• 2014: United States Congress, 45th District (winning 2.6% of the vote and coming in last)
    • 2014: Buena Park City Council (winning 12.1% of the vote and coming in fourth out of eight)

Posted in North Orange County Community College District | Tagged: , , , , , , , , , , , , , , , , , , , | 1 Comment »

How Viagra Crushed a Little Pink House (Part II)

Posted by Brenda McCune on November 14, 2015

It has been more than a decade since the decision that approved a city’s taking of Susette Kelo’s home.  As stated in Part I, memories in Sacramento are short.  Not one member of the California State Assembly stood to speak against AB 2, the new law re-authorizing such takings of private property. The new name of these Sheriff-of-Nottingham agencies is CRIA, Community Revitalization Investment Authority, the purpose for any city or municipality to create such an agency is clear.  The purpose is to ‘take’ from ordinary home owners and give the property to their wealthy friends and developers.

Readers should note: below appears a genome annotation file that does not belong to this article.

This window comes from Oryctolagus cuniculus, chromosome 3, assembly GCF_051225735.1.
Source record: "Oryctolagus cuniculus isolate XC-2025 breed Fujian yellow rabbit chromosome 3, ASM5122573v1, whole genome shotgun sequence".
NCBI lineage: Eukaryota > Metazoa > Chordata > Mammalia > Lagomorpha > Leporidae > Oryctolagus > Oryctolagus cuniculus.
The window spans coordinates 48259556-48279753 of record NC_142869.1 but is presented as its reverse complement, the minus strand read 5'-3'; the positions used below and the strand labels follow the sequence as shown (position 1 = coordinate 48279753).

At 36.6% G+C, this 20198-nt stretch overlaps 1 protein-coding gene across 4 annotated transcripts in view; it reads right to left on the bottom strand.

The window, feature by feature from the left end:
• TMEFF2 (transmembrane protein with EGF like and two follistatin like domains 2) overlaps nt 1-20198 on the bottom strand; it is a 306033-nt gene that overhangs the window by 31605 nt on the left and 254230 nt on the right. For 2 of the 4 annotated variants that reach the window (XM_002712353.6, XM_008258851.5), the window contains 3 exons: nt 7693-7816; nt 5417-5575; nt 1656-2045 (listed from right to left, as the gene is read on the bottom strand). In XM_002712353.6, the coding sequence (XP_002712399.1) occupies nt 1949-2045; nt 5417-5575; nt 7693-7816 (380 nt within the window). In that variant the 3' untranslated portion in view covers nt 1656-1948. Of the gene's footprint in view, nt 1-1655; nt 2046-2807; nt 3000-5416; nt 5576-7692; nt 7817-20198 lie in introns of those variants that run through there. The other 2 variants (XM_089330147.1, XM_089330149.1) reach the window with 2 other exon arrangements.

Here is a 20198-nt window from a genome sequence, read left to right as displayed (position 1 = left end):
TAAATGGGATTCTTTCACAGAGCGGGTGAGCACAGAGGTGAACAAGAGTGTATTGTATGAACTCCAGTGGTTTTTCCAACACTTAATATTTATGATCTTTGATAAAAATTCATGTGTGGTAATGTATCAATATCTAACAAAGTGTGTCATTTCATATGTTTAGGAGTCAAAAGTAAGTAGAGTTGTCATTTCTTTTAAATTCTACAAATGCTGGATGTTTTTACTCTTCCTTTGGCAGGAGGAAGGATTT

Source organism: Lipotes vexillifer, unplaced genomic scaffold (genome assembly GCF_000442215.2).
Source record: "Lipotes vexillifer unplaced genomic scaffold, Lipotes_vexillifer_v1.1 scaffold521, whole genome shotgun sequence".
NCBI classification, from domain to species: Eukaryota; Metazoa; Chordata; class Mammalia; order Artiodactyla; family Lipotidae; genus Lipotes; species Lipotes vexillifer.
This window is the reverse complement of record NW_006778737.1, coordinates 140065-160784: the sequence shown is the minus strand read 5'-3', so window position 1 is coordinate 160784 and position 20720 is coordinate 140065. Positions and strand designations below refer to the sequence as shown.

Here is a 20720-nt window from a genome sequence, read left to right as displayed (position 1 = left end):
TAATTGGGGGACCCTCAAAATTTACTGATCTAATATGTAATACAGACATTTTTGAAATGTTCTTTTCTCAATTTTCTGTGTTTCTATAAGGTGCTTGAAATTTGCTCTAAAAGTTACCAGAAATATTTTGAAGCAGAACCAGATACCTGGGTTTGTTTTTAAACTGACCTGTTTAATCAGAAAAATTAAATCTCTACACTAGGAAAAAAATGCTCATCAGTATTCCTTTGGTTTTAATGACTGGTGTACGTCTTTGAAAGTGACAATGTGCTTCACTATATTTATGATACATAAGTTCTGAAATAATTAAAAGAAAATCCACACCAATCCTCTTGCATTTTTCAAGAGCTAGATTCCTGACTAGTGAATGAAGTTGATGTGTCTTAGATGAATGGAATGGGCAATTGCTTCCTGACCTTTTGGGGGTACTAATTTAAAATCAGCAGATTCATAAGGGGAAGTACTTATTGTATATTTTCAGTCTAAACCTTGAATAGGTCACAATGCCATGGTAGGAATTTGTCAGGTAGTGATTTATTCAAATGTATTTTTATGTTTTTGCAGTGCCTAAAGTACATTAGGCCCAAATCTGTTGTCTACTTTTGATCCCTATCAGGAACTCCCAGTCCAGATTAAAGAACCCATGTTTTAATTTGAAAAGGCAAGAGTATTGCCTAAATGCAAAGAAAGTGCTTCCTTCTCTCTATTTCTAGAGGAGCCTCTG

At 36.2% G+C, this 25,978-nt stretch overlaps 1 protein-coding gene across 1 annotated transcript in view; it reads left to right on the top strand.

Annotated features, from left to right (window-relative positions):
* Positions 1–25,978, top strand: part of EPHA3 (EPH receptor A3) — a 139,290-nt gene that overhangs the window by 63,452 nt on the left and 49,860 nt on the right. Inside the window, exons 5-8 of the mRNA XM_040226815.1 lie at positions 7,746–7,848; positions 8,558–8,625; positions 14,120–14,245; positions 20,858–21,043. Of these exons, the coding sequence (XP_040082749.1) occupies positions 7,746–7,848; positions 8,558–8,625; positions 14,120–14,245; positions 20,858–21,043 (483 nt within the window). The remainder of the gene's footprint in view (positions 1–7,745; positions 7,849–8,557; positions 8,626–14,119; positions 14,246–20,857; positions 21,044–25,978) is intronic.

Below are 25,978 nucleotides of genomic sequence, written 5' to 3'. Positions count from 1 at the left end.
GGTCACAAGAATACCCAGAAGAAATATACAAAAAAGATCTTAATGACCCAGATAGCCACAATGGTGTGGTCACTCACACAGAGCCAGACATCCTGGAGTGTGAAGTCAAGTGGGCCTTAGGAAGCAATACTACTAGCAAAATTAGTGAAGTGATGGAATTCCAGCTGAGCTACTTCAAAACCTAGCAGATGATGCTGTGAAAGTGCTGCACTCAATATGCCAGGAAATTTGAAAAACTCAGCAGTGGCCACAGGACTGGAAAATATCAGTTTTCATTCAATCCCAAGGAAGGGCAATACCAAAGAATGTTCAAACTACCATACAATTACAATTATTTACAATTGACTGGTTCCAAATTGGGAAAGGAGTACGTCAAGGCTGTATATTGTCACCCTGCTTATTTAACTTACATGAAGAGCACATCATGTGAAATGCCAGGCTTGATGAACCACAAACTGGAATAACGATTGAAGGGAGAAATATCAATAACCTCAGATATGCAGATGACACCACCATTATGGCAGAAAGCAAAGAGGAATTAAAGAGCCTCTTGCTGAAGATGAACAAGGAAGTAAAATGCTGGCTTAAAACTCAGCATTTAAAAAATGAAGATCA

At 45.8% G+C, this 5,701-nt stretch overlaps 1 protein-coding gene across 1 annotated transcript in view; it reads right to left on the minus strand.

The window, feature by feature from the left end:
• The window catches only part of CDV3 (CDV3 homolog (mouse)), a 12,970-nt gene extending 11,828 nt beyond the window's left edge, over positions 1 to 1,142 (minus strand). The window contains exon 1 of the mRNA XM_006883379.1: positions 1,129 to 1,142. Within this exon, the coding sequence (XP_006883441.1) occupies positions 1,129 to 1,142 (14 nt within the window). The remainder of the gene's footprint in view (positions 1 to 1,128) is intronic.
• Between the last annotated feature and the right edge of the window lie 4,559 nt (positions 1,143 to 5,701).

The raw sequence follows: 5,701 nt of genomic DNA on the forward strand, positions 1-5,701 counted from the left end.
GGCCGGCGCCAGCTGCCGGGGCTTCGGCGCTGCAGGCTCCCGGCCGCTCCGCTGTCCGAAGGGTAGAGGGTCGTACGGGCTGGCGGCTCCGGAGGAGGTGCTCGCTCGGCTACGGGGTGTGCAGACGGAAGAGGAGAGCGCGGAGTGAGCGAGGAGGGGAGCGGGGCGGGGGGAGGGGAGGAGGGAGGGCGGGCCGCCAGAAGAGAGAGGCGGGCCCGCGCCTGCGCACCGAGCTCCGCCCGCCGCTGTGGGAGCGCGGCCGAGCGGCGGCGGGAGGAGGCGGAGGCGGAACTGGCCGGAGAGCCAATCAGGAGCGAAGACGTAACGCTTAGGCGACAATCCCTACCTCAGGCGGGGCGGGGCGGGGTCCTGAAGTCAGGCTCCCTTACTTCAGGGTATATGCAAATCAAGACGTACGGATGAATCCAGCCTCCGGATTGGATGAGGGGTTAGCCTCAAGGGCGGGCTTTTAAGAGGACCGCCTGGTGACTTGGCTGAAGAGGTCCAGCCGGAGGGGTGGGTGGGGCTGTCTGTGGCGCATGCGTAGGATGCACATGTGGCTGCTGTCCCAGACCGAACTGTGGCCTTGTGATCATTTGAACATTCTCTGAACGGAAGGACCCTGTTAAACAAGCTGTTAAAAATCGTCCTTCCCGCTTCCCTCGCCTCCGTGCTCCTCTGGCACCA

Not just in California though, other states have similarly exercised voluntary amnesia about how badly the Kelo case went for both the homeowners who lost at the Supreme Court, and the city who lost ultimately, holding the bag on a bunch of vacant land.  Similar fights have gone on in New Jersey and in Colorado.